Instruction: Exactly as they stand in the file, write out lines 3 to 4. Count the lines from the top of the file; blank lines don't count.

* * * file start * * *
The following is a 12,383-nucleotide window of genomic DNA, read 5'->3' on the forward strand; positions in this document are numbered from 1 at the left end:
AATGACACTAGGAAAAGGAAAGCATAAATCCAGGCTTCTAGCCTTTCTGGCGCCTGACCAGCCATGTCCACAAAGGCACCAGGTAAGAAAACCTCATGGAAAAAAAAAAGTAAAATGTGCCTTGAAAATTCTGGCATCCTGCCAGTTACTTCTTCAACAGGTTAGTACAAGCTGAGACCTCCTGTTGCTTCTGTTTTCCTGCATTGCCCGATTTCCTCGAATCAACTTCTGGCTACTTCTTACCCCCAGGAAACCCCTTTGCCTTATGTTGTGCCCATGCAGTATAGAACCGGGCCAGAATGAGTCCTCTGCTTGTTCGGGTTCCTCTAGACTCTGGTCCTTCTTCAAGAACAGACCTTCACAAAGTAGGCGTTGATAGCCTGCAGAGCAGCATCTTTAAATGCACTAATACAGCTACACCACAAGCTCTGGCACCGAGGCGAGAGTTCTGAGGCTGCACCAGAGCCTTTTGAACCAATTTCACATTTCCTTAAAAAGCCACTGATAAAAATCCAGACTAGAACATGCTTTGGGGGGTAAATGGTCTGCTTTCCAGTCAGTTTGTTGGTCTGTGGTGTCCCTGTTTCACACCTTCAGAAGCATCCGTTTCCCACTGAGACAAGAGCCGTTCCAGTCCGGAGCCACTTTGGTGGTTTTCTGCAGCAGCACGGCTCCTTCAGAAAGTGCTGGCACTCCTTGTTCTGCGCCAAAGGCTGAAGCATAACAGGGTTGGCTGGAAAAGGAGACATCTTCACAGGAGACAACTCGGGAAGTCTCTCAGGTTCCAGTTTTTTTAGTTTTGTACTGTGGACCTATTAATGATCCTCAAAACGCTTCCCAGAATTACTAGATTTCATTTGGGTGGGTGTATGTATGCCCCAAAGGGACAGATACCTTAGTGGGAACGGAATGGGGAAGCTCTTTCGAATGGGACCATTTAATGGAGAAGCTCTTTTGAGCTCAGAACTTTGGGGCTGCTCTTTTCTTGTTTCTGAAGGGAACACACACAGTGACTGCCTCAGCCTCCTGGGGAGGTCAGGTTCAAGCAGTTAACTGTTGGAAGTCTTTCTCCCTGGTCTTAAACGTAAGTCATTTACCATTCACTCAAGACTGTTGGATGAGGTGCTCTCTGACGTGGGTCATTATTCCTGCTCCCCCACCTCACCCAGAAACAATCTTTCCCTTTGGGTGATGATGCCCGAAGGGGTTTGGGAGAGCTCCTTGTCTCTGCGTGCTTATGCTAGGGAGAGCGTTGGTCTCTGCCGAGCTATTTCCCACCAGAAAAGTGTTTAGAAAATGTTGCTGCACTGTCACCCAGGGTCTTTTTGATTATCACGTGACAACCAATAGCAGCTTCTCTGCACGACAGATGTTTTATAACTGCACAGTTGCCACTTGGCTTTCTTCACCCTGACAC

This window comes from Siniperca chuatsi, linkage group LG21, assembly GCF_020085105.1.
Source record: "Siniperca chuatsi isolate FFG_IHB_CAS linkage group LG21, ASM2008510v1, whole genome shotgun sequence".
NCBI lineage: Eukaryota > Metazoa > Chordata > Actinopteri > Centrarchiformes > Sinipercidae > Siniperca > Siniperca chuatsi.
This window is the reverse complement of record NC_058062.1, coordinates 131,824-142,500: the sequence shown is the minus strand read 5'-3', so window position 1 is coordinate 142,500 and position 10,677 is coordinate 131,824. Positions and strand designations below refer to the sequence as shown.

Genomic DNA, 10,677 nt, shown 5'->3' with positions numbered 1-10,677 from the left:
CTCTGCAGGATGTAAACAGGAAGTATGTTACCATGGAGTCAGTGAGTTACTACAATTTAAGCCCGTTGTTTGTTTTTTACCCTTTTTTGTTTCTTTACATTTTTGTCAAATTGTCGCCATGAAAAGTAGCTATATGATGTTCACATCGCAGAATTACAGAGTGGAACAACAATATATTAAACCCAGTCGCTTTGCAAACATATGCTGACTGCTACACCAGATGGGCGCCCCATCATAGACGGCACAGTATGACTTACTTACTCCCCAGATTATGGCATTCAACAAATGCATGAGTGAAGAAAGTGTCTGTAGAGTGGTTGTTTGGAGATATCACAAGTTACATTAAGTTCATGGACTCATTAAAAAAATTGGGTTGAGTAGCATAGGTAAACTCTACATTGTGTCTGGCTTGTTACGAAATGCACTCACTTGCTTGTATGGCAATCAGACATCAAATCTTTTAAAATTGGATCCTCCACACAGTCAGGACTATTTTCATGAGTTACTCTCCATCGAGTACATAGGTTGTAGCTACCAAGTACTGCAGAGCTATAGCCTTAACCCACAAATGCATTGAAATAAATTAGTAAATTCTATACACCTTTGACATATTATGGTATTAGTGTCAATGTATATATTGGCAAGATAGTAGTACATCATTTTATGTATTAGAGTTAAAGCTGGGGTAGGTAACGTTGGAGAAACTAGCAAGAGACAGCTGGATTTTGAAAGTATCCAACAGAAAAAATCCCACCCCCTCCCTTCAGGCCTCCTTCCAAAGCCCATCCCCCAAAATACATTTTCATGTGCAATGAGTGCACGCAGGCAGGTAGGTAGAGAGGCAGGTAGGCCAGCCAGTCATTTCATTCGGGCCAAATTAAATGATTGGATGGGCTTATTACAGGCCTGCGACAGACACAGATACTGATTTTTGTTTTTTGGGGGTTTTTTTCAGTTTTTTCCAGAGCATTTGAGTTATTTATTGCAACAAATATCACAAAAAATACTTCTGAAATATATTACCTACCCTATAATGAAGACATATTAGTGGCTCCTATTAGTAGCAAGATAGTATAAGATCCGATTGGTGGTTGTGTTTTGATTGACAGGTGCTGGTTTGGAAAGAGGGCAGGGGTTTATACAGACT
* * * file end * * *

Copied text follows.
This window comes from Siniperca chuatsi, linkage group LG21, assembly GCF_020085105.1.
Source record: "Siniperca chuatsi isolate FFG_IHB_CAS linkage group LG21, ASM2008510v1, whole genome shotgun sequence".